An international audit team appointed by the Finnish Education Evaluation Centre FINEEC (Formerly FINHEEC) has audited the quality system of the University of Helsinki in 2014. The audit team visited the University from 6 to 9 October 2014. The results of the audit were published in March 2015. The audit was complied with FINHEEC’s Audit manual for the quality systems of higher education institutions 2011–2017. The quality system of the University of Helsinki fulfils the national criteria set for the quality management of higher education institutions, and the system corresponds to the European quality assurance principles and recommendations for higher education institutions.

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FINEEC will organize a follow-up seminar of development of the quality system about three years after the audit.

AUDIT TARGETS

The functioning of the quality system will be evaluated based on nine audit targets. The audit targets are as follows:

  1. The quality policy of the higher education institution
  2. Strategic and operations management
  3. Development of the quality system
  4. Quality management of the higher education institution’s basic duties
      - Degree education (including first-, second- and third-cycle education)
      - Research, development and innovation activities (as well as artistic activities)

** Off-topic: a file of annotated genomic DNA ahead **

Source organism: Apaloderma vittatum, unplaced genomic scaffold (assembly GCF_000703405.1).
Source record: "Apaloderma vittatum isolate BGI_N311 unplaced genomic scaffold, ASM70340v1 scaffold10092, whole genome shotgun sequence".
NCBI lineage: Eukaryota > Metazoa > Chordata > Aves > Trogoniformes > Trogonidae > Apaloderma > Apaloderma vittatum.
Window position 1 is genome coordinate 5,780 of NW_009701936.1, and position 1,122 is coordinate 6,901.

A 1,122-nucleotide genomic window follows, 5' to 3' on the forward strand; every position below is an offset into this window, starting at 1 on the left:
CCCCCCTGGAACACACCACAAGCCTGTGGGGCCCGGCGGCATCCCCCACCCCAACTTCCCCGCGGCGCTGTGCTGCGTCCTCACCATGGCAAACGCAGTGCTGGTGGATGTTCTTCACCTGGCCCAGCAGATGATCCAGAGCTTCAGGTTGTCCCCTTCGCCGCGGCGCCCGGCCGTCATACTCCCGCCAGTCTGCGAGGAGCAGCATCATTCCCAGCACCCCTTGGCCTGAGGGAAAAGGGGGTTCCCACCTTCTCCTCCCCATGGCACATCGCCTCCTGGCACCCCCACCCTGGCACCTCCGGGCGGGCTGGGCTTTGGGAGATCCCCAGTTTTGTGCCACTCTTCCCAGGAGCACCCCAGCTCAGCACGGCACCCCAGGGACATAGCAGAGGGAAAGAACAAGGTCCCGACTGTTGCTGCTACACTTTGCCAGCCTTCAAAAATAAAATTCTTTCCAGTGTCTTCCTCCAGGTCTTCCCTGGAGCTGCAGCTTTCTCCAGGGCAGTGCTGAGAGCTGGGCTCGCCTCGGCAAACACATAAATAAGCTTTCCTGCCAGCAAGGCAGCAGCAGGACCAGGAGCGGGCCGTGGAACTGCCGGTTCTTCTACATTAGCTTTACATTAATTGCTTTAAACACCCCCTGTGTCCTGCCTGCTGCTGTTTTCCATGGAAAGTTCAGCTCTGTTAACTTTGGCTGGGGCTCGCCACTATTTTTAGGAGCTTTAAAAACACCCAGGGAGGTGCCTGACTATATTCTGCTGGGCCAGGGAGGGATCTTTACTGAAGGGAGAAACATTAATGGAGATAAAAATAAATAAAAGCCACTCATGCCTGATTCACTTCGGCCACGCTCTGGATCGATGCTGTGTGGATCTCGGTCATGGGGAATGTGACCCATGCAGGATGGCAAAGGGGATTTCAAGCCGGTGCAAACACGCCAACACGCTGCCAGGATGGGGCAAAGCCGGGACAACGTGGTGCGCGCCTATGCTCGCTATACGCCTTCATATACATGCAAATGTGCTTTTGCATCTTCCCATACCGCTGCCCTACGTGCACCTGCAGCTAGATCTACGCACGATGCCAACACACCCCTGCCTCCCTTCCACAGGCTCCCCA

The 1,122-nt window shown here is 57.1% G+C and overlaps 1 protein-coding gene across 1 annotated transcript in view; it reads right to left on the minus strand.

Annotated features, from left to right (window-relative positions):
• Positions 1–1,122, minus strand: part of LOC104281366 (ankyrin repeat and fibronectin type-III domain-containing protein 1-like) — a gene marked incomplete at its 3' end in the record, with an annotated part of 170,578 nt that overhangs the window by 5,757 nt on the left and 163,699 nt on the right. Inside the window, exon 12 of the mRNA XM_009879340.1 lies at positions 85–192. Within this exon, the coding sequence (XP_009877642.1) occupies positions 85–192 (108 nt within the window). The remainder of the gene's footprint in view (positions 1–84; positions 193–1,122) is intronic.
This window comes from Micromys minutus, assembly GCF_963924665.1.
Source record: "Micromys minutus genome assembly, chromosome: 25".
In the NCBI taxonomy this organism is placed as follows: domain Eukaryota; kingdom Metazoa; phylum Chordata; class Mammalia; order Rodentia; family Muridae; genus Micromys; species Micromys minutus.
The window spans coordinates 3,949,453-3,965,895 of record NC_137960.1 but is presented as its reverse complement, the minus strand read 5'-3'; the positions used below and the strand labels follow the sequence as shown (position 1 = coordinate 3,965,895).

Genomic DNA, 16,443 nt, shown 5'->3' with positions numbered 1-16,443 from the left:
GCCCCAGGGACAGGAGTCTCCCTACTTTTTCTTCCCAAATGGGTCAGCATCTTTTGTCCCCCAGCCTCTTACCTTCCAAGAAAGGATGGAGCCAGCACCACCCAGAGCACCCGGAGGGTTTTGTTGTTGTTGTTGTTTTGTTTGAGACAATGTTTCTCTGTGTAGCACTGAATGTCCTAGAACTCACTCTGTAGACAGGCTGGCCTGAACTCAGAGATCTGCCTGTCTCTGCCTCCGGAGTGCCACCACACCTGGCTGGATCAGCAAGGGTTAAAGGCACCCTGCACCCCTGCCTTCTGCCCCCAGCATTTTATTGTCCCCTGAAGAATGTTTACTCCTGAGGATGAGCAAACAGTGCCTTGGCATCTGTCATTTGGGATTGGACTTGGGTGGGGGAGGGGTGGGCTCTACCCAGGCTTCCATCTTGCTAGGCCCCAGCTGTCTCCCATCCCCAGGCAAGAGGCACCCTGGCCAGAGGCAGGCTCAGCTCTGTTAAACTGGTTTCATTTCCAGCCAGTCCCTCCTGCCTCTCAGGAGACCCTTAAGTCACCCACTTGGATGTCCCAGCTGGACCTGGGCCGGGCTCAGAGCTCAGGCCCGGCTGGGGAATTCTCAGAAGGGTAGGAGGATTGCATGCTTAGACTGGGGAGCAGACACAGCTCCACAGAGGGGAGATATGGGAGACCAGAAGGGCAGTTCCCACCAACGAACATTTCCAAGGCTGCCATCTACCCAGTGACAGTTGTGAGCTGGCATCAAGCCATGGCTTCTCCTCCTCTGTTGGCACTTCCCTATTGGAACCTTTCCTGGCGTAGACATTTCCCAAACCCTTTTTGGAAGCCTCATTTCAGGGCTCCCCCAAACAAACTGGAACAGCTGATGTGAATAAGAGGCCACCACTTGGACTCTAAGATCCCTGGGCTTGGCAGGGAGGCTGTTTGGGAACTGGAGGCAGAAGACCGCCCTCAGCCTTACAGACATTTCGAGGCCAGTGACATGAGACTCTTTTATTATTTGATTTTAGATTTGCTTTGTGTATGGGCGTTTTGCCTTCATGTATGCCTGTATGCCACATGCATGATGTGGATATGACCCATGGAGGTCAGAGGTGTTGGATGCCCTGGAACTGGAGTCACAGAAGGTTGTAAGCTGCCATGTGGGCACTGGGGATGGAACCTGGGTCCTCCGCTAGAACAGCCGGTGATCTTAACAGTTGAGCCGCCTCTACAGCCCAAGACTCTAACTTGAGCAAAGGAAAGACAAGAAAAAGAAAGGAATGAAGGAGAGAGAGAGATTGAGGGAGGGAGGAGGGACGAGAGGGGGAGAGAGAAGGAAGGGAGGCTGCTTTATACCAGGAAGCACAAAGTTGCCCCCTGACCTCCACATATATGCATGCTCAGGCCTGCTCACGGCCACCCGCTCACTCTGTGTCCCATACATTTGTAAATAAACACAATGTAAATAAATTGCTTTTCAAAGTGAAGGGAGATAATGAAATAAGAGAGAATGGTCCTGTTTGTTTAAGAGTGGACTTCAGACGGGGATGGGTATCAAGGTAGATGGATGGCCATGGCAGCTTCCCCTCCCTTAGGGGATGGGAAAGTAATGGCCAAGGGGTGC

- Societal impact and regional development work (incl. social responsibility, continuing education, and open university and paid-services education)
      - Optional audit target (UH: staff recruitment for an international university)
  5. Samples of degree education: Degree programs or equivalent entities leading to a degree (UH: four samples)
  6. The quality system as a whole 

HAVE YOUR SAY – LET’S JOIN FORCES FOR A BETTER UNIVERSITY!

As a member of the university community, you share the responsibility for the University’s high-quality operations with other members of the University community. It is important that you attend to your own duties to the best of your ability. By participating in supervision and guidance, feedback surveys and development discussions, you play an important role in managing the quality of the University community’s operations.

The University strives to operate in a high-quality way so that time and resources can be directed at the core duties of its members, namely studies, teaching and research.  The University has its own quality policy that serves as the basis for operational development.

An international panel has evaluated the University’s operations in the autumn of 2014. This evaluation, known as an audit, aims to discover means of ensuring the continuous improvement of the University’s successful operations.

As a member of the University community, you can contribute to these efforts! Students have several channels through which they can have their say:

  • Discussions conducted in connection with their personal study plan (PSP)
  • Course feedback
  • The University’s own Learn feedback survey on the learning and study environment
  • National surveys such as the Bachelor’s Graduate Survey
  • Student organisations
  • Student representatives in the various University committees and decision-making organs
  • The University of Helsinki Student Union
  • Student wellbeing surveys conducted by the Finnish Student Health Service
  • The graduate employment survey conducted by the Aarresaari Academic Career Services Network
  • Feedback surveys designed for UH students returning from exchanges and for incoming exchange students
  • The International Student Barometer  

The University listens – have your say on the Laatumatkalla blog (in Finnish) !